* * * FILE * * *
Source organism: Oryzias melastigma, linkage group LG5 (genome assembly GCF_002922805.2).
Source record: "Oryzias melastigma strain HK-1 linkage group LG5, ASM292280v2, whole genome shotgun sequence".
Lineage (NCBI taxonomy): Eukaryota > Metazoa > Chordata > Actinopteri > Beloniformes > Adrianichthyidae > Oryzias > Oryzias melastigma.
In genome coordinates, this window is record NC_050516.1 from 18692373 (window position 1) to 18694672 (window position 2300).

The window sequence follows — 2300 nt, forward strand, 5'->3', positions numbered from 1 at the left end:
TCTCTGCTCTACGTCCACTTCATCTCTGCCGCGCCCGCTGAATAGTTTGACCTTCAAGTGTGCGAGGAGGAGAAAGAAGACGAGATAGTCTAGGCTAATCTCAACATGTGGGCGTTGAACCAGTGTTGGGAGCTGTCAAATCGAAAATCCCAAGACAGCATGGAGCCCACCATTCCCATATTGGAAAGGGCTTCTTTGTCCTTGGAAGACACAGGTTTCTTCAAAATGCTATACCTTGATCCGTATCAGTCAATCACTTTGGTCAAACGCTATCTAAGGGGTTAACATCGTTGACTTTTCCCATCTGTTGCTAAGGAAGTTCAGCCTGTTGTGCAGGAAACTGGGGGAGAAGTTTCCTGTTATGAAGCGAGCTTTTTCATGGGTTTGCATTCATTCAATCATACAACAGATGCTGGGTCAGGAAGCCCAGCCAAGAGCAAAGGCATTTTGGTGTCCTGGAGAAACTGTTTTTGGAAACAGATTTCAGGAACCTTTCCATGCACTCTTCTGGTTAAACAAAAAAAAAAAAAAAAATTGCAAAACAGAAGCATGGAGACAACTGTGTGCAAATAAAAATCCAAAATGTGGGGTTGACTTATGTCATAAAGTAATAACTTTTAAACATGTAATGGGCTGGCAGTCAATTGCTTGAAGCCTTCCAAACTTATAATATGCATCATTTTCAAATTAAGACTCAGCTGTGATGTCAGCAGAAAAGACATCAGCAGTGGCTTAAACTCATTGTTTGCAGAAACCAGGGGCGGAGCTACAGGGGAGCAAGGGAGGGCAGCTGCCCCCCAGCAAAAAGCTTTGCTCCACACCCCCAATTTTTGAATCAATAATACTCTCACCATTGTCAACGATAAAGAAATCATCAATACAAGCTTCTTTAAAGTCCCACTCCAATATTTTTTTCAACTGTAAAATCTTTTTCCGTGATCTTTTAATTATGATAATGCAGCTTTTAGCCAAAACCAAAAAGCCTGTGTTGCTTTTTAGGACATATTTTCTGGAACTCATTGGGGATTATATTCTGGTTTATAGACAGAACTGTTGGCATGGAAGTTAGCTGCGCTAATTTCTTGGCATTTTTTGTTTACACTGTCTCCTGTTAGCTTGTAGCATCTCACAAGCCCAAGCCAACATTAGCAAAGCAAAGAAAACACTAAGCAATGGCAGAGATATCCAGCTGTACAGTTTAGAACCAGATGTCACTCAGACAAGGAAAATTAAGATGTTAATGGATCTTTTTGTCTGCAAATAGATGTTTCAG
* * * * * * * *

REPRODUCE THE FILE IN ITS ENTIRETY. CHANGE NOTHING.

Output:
Source organism: Oryzias melastigma, linkage group LG5 (genome assembly GCF_002922805.2).
Source record: "Oryzias melastigma strain HK-1 linkage group LG5, ASM292280v2, whole genome shotgun sequence".
Lineage (NCBI taxonomy): Eukaryota > Metazoa > Chordata > Actinopteri > Beloniformes > Adrianichthyidae > Oryzias > Oryzias melastigma.
In genome coordinates, this window is record NC_050516.1 from 18692373 (window position 1) to 18694672 (window position 2300).

The window sequence follows — 2300 nt, forward strand, 5'->3', positions numbered from 1 at the left end:
TCTCTGCTCTACGTCCACTTCATCTCTGCCGCGCCCGCTGAATAGTTTGACCTTCAAGTGTGCGAGGAGGAGAAAGAAGACGAGATAGTCTAGGCTAATCTCAACATGTGGGCGTTGAACCAGTGTTGGGAGCTGTCAAATCGAAAATCCCAAGACAGCATGGAGCCCACCATTCCCATATTGGAAAGGGCTTCTTTGTCCTTGGAAGACACAGGTTTCTTCAAAATGCTATACCTTGATCCGTATCAGTCAATCACTTTGGTCAAACGCTATCTAAGGGGTTAACATCGTTGACTTTTCCCATCTGTTGCTAAGGAAGTTCAGCCTGTTGTGCAGGAAACTGGGGGAGAAGTTTCCTGTTATGAAGCGAGCTTTTTCATGGGTTTGCATTCATTCAATCATACAACAGATGCTGGGTCAGGAAGCCCAGCCAAGAGCAAAGGCATTTTGGTGTCCTGGAGAAACTGTTTTTGGAAACAGATTTCAGGAACCTTTCCATGCACTCTTCTGGTTAAACAAAAAAAAAAAAAAAAATTGCAAAACAGAAGCATGGAGACAACTGTGTGCAAATAAAAATCCAAAATGTGGGGTTGACTTATGTCATAAAGTAATAACTTTTAAACATGTAATGGGCTGGCAGTCAATTGCTTGAAGCCTTCCAAACTTATAATATGCATCATTTTCAAATTAAGACTCAGCTGTGATGTCAGCAGAAAAGACATCAGCAGTGGCTTAAACTCATTGTTTGCAGAAACCAGGGGCGGAGCTACAGGGGAGCAAGGGAGGGCAGCTGCCCCCCAGCAAAAAGCTTTGCTCCACACCCCCAATTTTTGAATCAATAATACTCTCACCATTGTCAACGATAAAGAAATCATCAATACAAGCTTCTTTAAAGTCCCACTCCAATATTTTTTTCAACTGTAAAATCTTTTTCCGTGATCTTTTAATTATGATAATGCAGCTTTTAGCCAAAACCAAAAAGCCTGTGTTGCTTTTTAGGACATATTTTCTGGAACTCATTGGGGATTATATTCTGGTTTATAGACAGAACTGTTGGCATGGAAGTTAGCTGCGCTAATTTCTTGGCATTTTTTGTTTACACTGTCTCCTGTTAGCTTGTAGCATCTCACAAGCCCAAGCCAACATTAGCAAAGCAAAGAAAACACTAAGCAATGGCAGAGATATCCAGCTGTACAGTTTAGAACCAGATGTCACTCAGACAAGGAAAATTAAGATGTTAATGGATCTTTTTGTCTGCAAATAGATGTTTCAG